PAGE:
On the Beat | By Wong Chun Wai

The PAS way to keep critics at bay

But she assured us, two non-Muslims, that Umno leaders
were working hard to tackle PAS via different approaches.

We told her that from our impressions, some Umno politicians had refrained from
a political fistfight with PAS because they feared being labelled

Worse, the perception, rightly or wrongly, is that in some places, Umno leaders
have even attempted to compete with PAS leaders.

Deputy Information Minister Datuk Zainuddin Mydin has so far stood out as the
loudest critic against PAS.

I would also like to highlight the stand taken by fellow journalists who have
expressed their indignation towards religious extremism through their writings,
in the face of abusive telephone calls, hate mail and even death threats.

For example, writer Farish Noor, who has written extensively on Islam and PAS,
has decided to take a break because of such threats coming from people who
purportedly cherish press freedom and freedom of speech.

To silence its critics, PAS has adopted this intimidating approach – any
criticism of PAS is equated with criticism against Islam.

To hush up the non-Muslim critics, they are dismissed as ill-informed minorities
who have no right to touch on policies pursued by the party because of its
religious elements.

When the rights of non-Muslims have been encroached upon, PAS leaders instantly
warned them of "the rights of the majority."

The recent statements and actions by PAS leaders such as acting president Datuk
Seri Abdul Hadi Awang and PAS spiritual leader Datuk Nik Aziz Nik Mat are
certainly alarming.

While no one can fault them for consistency – such as their ultimate goal to
set up an Islamic state and to replace secular laws with syariah laws – the
party had issued some fresh orders recently.

Non-Muslims in Terengganu found out recently that dancing, involving men and
women, had been banned. Never mind if the event was organised for senior
citizens by the MCA.

Then, a Deepavali function which featured Indian female artistes was also
stopped by the PAS leaders.

Next, Nik Aziz blamed the use of perfume and glossy lipsticks as a main cause
for rapes, saying such provocative seduction should not be encouraged.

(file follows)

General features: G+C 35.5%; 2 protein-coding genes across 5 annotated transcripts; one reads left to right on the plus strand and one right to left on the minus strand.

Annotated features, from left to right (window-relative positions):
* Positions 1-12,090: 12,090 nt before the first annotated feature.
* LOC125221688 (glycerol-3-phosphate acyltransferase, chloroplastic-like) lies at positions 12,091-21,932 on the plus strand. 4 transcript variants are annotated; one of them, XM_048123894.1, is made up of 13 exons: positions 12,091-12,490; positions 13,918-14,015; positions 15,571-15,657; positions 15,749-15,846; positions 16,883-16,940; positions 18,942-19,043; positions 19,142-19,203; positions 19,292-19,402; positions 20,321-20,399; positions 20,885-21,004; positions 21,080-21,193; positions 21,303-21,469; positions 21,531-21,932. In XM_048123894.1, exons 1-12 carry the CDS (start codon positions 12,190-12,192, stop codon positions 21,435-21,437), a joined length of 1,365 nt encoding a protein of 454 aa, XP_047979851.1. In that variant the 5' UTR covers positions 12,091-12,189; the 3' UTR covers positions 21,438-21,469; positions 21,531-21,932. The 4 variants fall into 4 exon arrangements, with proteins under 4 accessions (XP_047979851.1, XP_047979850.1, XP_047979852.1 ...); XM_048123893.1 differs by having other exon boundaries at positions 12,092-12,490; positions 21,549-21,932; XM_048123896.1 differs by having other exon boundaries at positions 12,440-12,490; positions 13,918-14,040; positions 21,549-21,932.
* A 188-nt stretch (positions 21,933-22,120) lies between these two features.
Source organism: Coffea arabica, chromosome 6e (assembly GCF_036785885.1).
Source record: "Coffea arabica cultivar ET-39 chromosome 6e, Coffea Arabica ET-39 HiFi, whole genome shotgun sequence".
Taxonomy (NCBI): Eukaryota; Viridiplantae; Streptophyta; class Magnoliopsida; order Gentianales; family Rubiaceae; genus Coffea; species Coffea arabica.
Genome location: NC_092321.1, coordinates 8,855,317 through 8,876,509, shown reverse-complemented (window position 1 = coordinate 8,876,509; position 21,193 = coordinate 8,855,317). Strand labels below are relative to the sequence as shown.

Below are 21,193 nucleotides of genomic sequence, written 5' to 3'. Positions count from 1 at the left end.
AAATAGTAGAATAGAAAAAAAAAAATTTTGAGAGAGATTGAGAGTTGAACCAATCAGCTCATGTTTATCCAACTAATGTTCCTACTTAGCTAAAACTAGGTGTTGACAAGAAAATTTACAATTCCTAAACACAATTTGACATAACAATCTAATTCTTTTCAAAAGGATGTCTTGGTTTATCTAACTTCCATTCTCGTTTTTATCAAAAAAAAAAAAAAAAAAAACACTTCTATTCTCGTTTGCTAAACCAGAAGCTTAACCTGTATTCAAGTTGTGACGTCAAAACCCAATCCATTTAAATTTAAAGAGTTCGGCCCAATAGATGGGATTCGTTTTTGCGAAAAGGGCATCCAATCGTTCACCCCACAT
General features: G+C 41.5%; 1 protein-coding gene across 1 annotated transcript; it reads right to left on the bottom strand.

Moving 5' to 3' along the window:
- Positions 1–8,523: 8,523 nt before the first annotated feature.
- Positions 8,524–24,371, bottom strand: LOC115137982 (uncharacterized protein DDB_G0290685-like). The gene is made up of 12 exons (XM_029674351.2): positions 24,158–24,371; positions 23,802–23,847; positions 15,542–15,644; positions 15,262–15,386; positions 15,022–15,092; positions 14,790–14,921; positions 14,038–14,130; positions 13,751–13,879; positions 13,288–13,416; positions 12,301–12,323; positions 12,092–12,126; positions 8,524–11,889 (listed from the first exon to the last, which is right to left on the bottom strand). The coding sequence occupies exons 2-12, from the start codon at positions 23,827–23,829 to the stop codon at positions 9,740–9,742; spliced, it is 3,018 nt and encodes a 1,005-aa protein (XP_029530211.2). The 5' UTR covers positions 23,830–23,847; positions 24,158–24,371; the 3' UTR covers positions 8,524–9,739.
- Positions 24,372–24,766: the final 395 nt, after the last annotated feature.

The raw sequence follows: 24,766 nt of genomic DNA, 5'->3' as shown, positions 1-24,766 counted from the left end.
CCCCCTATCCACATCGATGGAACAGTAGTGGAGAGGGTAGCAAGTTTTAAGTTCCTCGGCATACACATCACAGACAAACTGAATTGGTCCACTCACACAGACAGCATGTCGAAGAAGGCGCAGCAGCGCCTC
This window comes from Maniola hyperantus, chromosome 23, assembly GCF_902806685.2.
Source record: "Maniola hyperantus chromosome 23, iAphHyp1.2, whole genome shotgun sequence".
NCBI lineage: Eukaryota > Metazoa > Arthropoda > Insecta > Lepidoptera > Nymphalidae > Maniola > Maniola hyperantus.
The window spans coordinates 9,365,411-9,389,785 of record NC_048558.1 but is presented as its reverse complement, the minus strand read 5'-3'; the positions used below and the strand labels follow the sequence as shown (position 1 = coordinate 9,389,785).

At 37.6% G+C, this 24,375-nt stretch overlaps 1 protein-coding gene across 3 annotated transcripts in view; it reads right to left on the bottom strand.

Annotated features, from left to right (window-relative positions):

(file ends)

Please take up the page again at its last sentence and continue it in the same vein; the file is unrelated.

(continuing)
The state has also set up a department, similar to the moral police in Iran,
which goes around arresting youths with hairstyles deemed to be

The state has already imposed a gender segregation policy in supermarket
checkouts and other public places.

On Thursday, Hadi continued his political antics by saying the police had
condoned vice activities in the state because the police allowed women to sing
at functions organised by them.

The police, he alleged, had not cooperated with the state authorities in
enforcing hudud and qisas laws passed by the state assembly in July last

Except for the DAP, which is determined to regain its Chinese base after
disastrously working with PAS in the 1990 general election, the other
opposition parties have kept silent on issues affecting our moderate way of

Opposition figures from Parti Keadilan Nasional and Parti Rakyat Malaysia, for
the sake of political expediency, have refrained from responding to the many
actions of PAS.

Always quick to talk about political rights and principles, these politicians
are, however, turning a blind eye to these PAS pronouncements.

In many ways, these parties are responsible for the momentum gained by the
Islamist party. Many of the opposition leaders readily defended PAS and its
policies in their election campaign.

Unless these apologists stand up and stop PAS from steamrolling its policies
through, Malaysians will lose the way of life they have become accustomed